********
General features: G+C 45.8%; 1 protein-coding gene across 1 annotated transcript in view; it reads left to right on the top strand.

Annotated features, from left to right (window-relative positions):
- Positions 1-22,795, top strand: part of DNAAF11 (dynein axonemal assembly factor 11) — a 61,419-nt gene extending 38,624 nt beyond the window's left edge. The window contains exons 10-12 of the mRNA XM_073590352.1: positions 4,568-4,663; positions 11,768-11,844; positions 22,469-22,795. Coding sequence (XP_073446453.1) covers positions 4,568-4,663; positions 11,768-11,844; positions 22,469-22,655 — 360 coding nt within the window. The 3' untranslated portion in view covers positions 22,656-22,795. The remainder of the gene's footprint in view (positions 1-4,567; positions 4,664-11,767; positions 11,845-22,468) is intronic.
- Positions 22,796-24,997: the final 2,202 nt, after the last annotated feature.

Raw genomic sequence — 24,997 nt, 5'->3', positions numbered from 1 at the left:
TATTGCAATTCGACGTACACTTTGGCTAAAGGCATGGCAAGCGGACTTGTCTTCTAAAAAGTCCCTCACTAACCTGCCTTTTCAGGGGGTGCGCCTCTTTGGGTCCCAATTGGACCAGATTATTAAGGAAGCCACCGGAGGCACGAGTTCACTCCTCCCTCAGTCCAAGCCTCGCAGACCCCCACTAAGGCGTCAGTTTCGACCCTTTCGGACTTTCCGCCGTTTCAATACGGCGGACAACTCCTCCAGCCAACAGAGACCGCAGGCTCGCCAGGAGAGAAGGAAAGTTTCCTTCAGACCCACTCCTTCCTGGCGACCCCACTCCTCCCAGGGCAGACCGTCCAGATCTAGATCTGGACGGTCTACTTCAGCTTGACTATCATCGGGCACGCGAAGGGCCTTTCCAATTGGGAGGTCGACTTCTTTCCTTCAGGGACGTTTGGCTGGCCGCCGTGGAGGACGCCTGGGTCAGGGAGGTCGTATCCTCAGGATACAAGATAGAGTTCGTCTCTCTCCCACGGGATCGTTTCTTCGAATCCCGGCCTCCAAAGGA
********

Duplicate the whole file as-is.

General features: G+C 45.8%; 1 protein-coding gene across 1 annotated transcript in view; it reads left to right on the top strand.

Annotated features, from left to right (window-relative positions):
- Positions 1-22,795, top strand: part of DNAAF11 (dynein axonemal assembly factor 11) — a 61,419-nt gene extending 38,624 nt beyond the window's left edge. The window contains exons 10-12 of the mRNA XM_073590352.1: positions 4,568-4,663; positions 11,768-11,844; positions 22,469-22,795. Coding sequence (XP_073446453.1) covers positions 4,568-4,663; positions 11,768-11,844; positions 22,469-22,655 — 360 coding nt within the window. The 3' untranslated portion in view covers positions 22,656-22,795. The remainder of the gene's footprint in view (positions 1-4,567; positions 4,664-11,767; positions 11,845-22,468) is intronic.
- Positions 22,796-24,997: the final 2,202 nt, after the last annotated feature.

Raw genomic sequence — 24,997 nt, 5'->3', positions numbered from 1 at the left:
TATTGCAATTCGACGTACACTTTGGCTAAAGGCATGGCAAGCGGACTTGTCTTCTAAAAAGTCCCTCACTAACCTGCCTTTTCAGGGGGTGCGCCTCTTTGGGTCCCAATTGGACCAGATTATTAAGGAAGCCACCGGAGGCACGAGTTCACTCCTCCCTCAGTCCAAGCCTCGCAGACCCCCACTAAGGCGTCAGTTTCGACCCTTTCGGACTTTCCGCCGTTTCAATACGGCGGACAACTCCTCCAGCCAACAGAGACCGCAGGCTCGCCAGGAGAGAAGGAAAGTTTCCTTCAGACCCACTCCTTCCTGGCGACCCCACTCCTCCCAGGGCAGACCGTCCAGATCTAGATCTGGACGGTCTACTTCAGCTTGACTATCATCGGGCACGCGAAGGGCCTTTCCAATTGGGAGGTCGACTTCTTTCCTTCAGGGACGTTTGGCTGGCCGCCGTGGAGGACGCCTGGGTCAGGGAGGTCGTATCCTCAGGATACAAGATAGAGTTCGTCTCTCTCCCACGGGATCGTTTCTTCGAATCCCGGCCTCCAAAGGA